I was tasked with leading a group of Nigerian community development workers from the Benue-Plateau State to do refugee resettlement work in mid to late 1969.  We were sent to an area South of the Idoma area of Nigeria, what would be in and near what would be described as North Western Biafra. There were about a dozen Community Development trainees from Benue-Plateau State that I took into this area.  We were working in a border area of Biafra and Federal territory that traditionally had three ethnic groups - the Ezis, Ezas and one other group that I can’t remember. Two were sympathetic to the Federal Government and one to the Biafrans. They traditionally had not gotten along. In the early stages of the war the Biafran sympathizers together with Biafrian soldiers swept north and drove the Ezis [I think] and the other group out of their traditional areas. Basically, everything was destroyed. Later, as the Federal forces returned to the area, the Ezis and the other tribal group swept back in and destroyed everything else standing in the Ezas areas. So, here we were coming into an area that had had tens of thousands of people previously and now had almost no one living in these areas and nothing standing except perhaps two to three cement buildings.  Our job was to get people to move back, especially prior to growing season. Those moving back would be the Federal sympathizers at this time. There were no roads, no bridges, and no buildings (except perhaps two that we were staying in - sleeping on woven mats on cement floors). Nothing remained in this area. We worked to open rough bridges and roads, and get things ready for rebuilding and resettlement and have time for planting. Most of the pro-Federal populations had been driven and evacuated (I don’t know where the Biafrian sympathizers went). Most seem to have gone to the Idoma area to Oturkpo. They were put up there and fed and housed and given as much care as was available. As we tried to get people to move back to their “home area” we held meetings and tried to do what would make returning quickly possible. And what we found was that almost all the people who had been living out of their area said they didn’t want to come back if there wasn’t going to be running water (in Oturkpo there were pumps at the end of each street), or if there wasn’t going to be zinc roofs (they had lived with mostly thatched roofs), or if there wasn’t going to be electricity (they had electricity each day for about twelve hours), why should they come back and leave these things behind?  

I returned to the US on home leave.....before any of this got worked out so, I don’t know what happened. But, at the time I left, hardly any wanted to come back “home”. And the Biafrans who had been in the area before all of this? I have no idea what happened to them.

--- John McComas

 

 

 

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THE EVACUATION FROM BIAFRA - STORIES FROM THE PEACE CORPS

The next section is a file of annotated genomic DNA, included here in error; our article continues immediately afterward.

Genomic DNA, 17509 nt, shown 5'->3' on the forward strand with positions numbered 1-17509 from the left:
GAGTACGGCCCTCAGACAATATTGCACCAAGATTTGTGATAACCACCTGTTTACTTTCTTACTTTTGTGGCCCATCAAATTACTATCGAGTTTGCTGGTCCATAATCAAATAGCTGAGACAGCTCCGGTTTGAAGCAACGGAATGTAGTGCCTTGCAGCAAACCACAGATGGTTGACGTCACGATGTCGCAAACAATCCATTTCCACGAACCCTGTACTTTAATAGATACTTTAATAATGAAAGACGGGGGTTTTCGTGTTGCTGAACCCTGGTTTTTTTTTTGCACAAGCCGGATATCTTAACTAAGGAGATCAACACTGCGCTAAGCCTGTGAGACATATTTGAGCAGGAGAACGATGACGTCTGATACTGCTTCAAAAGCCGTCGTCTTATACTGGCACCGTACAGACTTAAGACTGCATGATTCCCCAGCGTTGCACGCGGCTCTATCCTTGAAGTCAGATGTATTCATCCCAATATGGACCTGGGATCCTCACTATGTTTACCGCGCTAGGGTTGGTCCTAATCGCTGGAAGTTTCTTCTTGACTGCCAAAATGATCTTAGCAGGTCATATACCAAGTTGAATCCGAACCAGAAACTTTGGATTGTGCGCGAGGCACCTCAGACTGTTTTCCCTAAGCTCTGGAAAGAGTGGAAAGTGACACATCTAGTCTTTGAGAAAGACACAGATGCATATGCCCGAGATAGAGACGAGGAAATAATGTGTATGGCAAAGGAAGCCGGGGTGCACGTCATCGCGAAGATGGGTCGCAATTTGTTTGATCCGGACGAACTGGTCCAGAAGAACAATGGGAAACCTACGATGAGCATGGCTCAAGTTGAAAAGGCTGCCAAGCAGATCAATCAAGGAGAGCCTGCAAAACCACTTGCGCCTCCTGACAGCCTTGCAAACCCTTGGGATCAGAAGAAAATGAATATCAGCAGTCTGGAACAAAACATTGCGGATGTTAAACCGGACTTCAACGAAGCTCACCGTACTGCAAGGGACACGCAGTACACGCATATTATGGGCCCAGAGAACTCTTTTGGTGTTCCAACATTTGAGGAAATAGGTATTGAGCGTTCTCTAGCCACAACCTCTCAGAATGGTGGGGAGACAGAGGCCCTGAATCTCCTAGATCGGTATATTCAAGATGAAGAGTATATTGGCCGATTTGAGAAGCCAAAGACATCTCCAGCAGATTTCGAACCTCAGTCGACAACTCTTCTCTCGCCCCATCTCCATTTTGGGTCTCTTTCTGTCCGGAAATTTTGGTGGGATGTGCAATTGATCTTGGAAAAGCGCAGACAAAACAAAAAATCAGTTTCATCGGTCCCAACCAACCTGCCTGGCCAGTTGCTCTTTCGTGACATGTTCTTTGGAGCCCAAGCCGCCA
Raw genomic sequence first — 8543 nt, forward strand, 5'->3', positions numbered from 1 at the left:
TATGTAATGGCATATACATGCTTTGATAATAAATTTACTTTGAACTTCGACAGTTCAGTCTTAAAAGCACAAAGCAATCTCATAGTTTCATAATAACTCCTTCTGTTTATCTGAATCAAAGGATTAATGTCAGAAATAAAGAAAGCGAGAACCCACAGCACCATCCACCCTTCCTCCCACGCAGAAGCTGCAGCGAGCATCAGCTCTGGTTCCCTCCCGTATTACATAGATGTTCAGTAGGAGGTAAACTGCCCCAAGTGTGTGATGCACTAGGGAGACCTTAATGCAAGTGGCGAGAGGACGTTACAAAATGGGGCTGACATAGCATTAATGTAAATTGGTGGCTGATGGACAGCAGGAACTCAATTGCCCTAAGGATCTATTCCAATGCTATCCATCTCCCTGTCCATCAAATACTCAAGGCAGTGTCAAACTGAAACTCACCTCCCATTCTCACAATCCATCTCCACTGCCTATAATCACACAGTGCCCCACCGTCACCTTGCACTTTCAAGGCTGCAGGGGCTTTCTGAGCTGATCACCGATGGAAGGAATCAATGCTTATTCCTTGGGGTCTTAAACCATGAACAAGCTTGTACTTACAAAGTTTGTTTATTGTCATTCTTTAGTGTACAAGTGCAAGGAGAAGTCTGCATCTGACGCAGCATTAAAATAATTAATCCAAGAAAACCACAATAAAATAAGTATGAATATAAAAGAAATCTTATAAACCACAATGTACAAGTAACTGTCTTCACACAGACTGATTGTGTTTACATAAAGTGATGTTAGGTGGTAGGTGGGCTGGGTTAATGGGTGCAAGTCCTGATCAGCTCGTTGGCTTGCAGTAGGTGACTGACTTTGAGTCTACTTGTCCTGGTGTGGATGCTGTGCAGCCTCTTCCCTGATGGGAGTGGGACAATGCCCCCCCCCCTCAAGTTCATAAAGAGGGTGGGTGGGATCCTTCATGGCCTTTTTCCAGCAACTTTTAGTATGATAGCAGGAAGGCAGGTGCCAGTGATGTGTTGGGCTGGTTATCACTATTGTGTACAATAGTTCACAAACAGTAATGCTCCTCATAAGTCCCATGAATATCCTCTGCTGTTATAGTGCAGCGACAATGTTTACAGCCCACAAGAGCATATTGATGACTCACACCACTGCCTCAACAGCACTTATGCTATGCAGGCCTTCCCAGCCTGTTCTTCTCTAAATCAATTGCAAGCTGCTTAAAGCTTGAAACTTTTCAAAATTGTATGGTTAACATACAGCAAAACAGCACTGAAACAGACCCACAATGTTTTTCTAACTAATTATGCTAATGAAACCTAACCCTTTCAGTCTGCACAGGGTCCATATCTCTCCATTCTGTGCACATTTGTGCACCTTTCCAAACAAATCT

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                                                                             Another Biafra Story

                                                                                    Allan Hall

                                                                              Abakaliki 1966/67

 

Dear Editor,

            It seems that the FON letters to the editor are becoming an archive repository for Biafra War stories so I will put my two cents worth in for future researchers.

I was part of Nigeria 24 (Ag/Rd) which trained at U.C. San Diego and flew to Nigeria in 1966. I was stationed in Abakaliki which was located near the Northern border. I partnered with Keith Hill and our job was to assist the Ministry of Works in constructing reservoirs using heavy earth moving equipment. The reservoirs contained water that was filtered so that villagers would have access to clean drinking and cooking water. We continued working on projects that were started by Dale Lamski whom we were replacing. He taught us a lot about the realities of Peace Corps life. We were housed in little tin shacks that we moved from project to project. One such location was in the same compound that former FON president Mike Goodkind lived.

            Soon after we arrived Biafra seceded the war broke out. Periodically while sitting around a rest house drinking beer and munching on ground nuts an ex-pat would come over and recommend that we should go to Enugu because things were about to get hot militarily speaking. Except for getting there it was great fun for us to stay at the Presidential Hotel, eat well and socialize all on the Peace Corps tab. But getting to Enugu was a challenge. In most of Biafra there were three types of roadblocks; Police, Army and Civil Defense. The Police roadblocks were the easiest as they were manned be police who were reasonably well educated, trained and fairly well informed. The army checkpoints were challenging and time consuming as they were suspicious, lower rank and well-armed. The Civil Defense roadblocks were the scariest as they were usually manned by uneducated elders (all the younger men having gone to the army) who were armed with Dane guns and who were full of rumored “information” about white mercenaries (or was it missionaries).